The Fitbit Versa Lite is exactly what it says on the tin - a stripped back, more ‘affordable’ version of the company’s hugely successful Versa smartwatch. The original Versa was one of the driving forces behind Fibit’s rise last year. The company now has a 12 percent share of the global smartwatch market. As many of you might know, Apple is first with a massive 50 percent.
The Lite version of the Fitbit Versa looks identical to the regular version. Both watches are made of 6000 series aerospace aluminum, are 39mm wide and 11mm deep. The rounded edges are very reminiscent of the Apple Watch - "if you can't beat them, join, them", seems to be the design motto - and there’s a hi-res LCD touchscreen with a resolution of 300 by 300 pixels.
Both Fitbit devices also feature the same 3-axis accelerometer and 3-axis gyroscope, an optical heart rate monitor, ambient light sensor and connected GPS. Both run Fitbit’s own smartwatch platform. You can see why the original Versa was a hit, and why there could be a significant appetite for a cheaper Lite version.
What you sacrifice when you opt for the Lite version is Fitbit Pay (there’s no NFC) and the option to use the internal storage to upload music to the smartwatch directly. The regular version also has Wi-Fi and an altimeter for detecting and counting floors of a building, for example. There’s also no lap tracking for swimming on the Lite, and some of Fitbit Coach's on-screen workouts won’t run on the Fitbit Versa Lite.
Both watches come with a manufacturer's promise of four days worth of battery life, which is reduced the more you actually use it, of course. Still, it’s more than you get out of a fully featured smartwatch such as the Apple Watch Series 4 or the Samsung Galaxy Watch Active, both of which basically need to be charged every night.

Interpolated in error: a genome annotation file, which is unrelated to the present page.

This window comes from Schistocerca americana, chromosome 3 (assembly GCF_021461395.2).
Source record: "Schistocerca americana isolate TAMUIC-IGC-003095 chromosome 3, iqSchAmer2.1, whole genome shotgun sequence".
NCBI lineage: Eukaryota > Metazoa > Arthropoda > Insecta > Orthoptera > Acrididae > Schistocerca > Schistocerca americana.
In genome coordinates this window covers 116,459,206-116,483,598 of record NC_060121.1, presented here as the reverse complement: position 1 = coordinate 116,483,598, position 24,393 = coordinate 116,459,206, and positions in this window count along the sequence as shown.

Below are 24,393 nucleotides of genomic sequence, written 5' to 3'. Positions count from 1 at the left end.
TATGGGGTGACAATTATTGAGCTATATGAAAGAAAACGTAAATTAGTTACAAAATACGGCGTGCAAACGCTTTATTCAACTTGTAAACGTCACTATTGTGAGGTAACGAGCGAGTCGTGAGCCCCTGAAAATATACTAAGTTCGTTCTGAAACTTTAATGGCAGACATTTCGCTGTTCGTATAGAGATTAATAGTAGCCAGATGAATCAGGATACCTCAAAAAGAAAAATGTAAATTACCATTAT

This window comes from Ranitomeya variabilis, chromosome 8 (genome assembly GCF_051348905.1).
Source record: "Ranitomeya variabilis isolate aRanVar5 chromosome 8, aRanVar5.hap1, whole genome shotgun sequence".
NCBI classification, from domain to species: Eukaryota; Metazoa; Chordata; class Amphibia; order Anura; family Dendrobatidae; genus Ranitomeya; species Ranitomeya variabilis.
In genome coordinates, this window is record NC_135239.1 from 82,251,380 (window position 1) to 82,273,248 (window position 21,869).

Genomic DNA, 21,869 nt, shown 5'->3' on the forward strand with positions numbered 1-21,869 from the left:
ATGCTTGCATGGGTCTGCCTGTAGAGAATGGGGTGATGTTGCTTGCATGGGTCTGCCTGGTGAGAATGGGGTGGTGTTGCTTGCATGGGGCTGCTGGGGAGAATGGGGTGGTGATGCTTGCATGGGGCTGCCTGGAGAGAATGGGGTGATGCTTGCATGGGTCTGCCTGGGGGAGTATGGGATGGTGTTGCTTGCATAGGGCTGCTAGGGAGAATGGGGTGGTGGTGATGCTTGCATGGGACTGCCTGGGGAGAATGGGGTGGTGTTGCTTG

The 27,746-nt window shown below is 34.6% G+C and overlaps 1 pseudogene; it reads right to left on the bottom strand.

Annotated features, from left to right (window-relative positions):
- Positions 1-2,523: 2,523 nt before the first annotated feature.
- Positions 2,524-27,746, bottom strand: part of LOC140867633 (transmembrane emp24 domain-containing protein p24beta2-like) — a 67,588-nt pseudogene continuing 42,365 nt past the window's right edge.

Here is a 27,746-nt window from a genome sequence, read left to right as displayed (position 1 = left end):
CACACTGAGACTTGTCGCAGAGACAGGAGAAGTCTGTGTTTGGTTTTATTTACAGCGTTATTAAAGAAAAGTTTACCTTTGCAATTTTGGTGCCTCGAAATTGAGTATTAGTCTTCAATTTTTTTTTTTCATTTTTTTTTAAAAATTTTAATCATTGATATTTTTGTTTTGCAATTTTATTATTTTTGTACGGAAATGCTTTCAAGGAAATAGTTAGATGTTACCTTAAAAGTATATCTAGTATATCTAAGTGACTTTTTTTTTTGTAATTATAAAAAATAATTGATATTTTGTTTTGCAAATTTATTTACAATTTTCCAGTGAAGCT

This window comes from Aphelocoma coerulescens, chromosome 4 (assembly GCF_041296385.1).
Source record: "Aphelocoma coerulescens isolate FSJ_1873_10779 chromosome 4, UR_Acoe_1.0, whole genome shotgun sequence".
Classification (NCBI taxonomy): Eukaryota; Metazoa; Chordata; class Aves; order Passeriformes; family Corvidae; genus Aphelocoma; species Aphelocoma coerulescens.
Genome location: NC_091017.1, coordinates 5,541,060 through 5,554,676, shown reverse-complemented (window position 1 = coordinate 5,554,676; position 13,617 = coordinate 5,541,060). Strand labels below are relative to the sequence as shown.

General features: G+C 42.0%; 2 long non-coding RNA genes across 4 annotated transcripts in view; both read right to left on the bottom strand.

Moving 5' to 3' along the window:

Here's why the pricing doesn’t make sense to me
None of this comparison stuff really matters, however, when you consider how Fitbit has priced this Versa Lite.
The Fitbit Versa Lite will launch at $160 in the US and £150 in the UK. Compare that to the standard Versa at $200 and £200 respectively, and you can almost see the logic. Sure, if you walk in a store and both devices are on the shelves for the RRP then perhaps you’ll weigh up the pros and cons as a consumer should. Are the extra forty bucks (or fifty quid) worth it to get NFC or Wi-Fi connectivity? But that’s not always how retail works.
For example, the Fitbit Versa, which launched back in April 2018, is already down to £167 on Amazon when sold by Fitbit. That puts the difference as just £16. Take into account third-party retailers and you can find the regular Fitbit Versa for cheaper than the Versa Lite.
In the US, the regular Fitbit Versa is still at $200 on Amazon, but around Black Friday and Christmas it was going for $145 at some online retailers. This is all before we even get to physical stores, where stock levels and seasonal sales can swing the price one way or another.
The pricing decision Fitbit has made here with the Versa Lite is kind of baffling to me. The products are too similar and the prices are too close to convince consumers that the Lite version is the way to go. When faced with the choice paying around the same or even less for the “full” version versus the “light” its a no-brainer for consumers.
When you release a Lite version of a product that is almost a year old, you are inevitably going to run into these problems. Economy is the whole point of the Versa Lite, and its the one thing Fitbit has messed up in my opinion.
The Fitbit Versa Lite is due to launch on Friday 22 March at the prices stated earlier. My advice to those interested in this admittedly impressive device is to wait a while. I suspect that the price of the Versa Lite will drop to fall more in line with its role as the baby brother of the Fitbit Versa. At the end of the day, consumers will vote with their wallets.
What do you think about the Fitbit Versa Lite? Let us know in the comments.